It certainly would be wonderful if the last post is correct: the debt deal is actually a cover for something wonderful. If you will check my friend Claudia’s comment to that post, however, you see that at least one person isn’t buying it. And it’s hard for me to buy it as well. While I’m addicted to happy endings, I’m also old enough to have had to learn how to detach from outcomes.
Meanwhile, other perspectives abound. Matt Taibbi, for example, wonders if it’s incompetence or something more sinister that explains Obama’s failure to take one of several courses available to him to block the Tea Party’s hellbent drive to destroy what’s left of our republic. Thanks to commondreams.org.
August 3, 2011. Rolling Stone
So the debt deal has finally been reached. As expected, the agreement arrives in a form that right-thinking people everywhere can feel terrible about with great confidence.
The general consensus is that for the second time in three years, a gang of financial terrorists has successfully extorted the congress and the White House, threatening to blow up the planet if they didn’t get what they wanted.
Back in 2008, the congress and George Bush rewarded Hank Paulson and Wall Street for pulling the Cleavon-Little-“the-next-man-makes-a-move-the-n—er-gets-it” routine by tossing trillions of bailout dollars at the same people who had wrecked the economy.
Now, Barack Obama has surrendered control of the budget to the Tea Party, whose operatives in congress used the same suicide-bomber tactic, threatening a catastrophic default unless the Democrats committed to a regime of steep spending cuts without any tax increases on the wealthy.
Commentators everywhere are killing the president for his seemingly astonishing level of ball-less-ness. Both the New York Times house editorial and the Nobel prizewinning liberal columnist Paul Krugman are insisting the president should have invoked extreme measures to counter the radicals on the other side, using emergency legal tactics to unilaterally raise the debt limit. Or, at least, he should have threatened to do this, according to Krugman:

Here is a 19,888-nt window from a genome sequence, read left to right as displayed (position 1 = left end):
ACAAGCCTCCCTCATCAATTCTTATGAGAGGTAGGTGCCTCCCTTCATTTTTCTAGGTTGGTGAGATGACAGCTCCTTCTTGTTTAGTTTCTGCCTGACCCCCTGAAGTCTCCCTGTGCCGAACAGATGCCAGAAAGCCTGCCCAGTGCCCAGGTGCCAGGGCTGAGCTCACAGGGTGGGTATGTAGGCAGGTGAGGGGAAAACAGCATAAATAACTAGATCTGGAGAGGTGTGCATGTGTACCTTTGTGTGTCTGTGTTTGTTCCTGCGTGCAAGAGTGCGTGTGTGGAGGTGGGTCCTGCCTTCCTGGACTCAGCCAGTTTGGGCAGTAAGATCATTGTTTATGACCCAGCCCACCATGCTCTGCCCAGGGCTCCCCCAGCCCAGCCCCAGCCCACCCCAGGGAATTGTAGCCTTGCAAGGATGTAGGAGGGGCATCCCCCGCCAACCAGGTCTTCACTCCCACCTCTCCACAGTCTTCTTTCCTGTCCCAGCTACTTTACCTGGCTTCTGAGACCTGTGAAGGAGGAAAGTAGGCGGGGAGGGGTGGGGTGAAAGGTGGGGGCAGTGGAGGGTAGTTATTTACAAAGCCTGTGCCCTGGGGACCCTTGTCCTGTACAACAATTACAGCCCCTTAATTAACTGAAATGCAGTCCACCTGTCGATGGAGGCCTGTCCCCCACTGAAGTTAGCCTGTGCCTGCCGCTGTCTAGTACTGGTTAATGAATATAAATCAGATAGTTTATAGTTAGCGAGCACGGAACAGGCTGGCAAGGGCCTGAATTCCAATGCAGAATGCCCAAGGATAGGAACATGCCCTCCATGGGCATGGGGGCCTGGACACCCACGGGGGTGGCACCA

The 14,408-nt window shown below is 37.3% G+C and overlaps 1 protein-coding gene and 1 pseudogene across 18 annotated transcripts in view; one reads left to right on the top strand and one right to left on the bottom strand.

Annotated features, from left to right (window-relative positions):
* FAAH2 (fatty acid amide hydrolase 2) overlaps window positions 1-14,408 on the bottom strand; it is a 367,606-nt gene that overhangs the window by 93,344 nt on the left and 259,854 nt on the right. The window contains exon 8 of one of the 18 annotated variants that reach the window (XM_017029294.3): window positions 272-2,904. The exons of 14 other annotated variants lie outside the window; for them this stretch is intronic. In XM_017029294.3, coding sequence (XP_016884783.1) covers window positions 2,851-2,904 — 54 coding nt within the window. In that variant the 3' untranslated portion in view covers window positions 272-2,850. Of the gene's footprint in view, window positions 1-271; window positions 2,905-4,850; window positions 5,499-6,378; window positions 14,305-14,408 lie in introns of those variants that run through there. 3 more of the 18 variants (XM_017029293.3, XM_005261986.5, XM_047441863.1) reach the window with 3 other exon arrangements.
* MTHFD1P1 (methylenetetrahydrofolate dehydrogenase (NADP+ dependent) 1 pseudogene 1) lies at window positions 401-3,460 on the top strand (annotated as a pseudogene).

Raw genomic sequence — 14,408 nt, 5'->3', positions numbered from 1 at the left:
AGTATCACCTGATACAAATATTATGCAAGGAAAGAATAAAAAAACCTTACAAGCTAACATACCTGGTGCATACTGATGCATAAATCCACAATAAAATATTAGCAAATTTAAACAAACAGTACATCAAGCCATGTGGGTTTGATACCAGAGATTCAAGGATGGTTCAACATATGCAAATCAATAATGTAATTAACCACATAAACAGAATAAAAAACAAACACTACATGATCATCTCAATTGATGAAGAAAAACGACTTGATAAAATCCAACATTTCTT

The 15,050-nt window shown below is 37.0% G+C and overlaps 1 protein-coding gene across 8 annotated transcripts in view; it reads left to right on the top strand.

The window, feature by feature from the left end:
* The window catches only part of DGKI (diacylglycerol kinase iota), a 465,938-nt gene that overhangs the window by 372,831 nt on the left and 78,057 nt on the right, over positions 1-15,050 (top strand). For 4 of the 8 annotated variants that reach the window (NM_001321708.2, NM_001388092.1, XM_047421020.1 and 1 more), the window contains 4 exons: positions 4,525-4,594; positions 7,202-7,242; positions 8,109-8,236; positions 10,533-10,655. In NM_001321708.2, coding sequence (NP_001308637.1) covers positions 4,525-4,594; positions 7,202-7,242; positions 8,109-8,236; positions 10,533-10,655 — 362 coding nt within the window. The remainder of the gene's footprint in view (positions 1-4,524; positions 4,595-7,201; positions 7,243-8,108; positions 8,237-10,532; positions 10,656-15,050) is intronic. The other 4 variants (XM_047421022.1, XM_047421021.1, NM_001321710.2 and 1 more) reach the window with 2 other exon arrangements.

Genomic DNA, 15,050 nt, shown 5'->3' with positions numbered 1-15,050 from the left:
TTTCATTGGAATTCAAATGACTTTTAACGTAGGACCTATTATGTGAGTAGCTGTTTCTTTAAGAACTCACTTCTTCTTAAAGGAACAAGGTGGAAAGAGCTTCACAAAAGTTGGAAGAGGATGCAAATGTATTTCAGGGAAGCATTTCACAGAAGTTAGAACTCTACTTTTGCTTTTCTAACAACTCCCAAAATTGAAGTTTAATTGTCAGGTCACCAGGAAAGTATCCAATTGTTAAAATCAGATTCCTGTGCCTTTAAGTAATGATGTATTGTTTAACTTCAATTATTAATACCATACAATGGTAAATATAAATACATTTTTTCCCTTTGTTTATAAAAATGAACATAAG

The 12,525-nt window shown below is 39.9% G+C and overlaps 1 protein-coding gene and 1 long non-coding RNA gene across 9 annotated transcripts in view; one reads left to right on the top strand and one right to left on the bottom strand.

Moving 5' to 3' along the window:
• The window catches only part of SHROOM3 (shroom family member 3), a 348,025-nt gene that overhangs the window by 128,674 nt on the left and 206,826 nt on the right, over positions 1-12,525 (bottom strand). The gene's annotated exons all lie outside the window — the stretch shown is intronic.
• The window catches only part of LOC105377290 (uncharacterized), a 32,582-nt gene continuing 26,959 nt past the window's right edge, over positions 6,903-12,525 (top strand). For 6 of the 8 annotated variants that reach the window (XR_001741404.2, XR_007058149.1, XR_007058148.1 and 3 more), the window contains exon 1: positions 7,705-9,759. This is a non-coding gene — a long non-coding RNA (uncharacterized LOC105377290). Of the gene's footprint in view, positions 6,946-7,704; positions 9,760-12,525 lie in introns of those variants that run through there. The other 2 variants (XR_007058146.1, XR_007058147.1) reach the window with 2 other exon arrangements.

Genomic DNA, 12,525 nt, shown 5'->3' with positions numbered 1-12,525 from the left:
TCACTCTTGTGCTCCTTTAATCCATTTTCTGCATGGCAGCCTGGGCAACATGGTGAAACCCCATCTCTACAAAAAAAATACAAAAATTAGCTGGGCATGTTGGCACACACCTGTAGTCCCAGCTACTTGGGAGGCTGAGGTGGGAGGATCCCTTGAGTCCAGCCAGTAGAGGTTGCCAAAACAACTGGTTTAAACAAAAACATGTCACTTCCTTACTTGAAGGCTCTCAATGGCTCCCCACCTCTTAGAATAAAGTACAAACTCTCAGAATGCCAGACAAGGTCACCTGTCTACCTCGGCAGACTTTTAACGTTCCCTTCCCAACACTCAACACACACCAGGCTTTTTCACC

And even now, the Obama administration could have resorted to legal maneuvering to sidestep the debt ceiling, using any of several options…
At the very least, Mr. Obama could have used the possibility of a legal end run to strengthen his bargaining position. Instead, however, he ruled all such options out from the beginning.
Is Krugman right? Probably. In a perfect world, where the president was what he is supposed to be, i.e. a representative of that majority of American voters who elected him, that is what a good president would probably have done. No matter what the situation was with the deficit, or what cuts were or were not justified, a real leader would have invoked such powers at the very least to set a precedent that the government is not to be held hostage by irresponsible lunatics bent on invoking a catastrophe for purely political reasons.
But that isn’t what happened. What did happen? The popular take is that Obama is a weak leader of a weak party who was pushed around by canny right-wing extremists. Observers like pollster Sydney Greenberg portray Obama and the Democrats as a group of politically tone-deaf bureaucrats who fail because the public associates them with a corrupt government that benefits the rich and connected.
The Democrats, Greenberg argues, could change their situation by showing the public that they genuinely represent the interests of ordinary working people. In his piece, “Why Voters Tune Out Democrats,” he offers a list of things Democrats could do to turn things around:
What should Democrats do?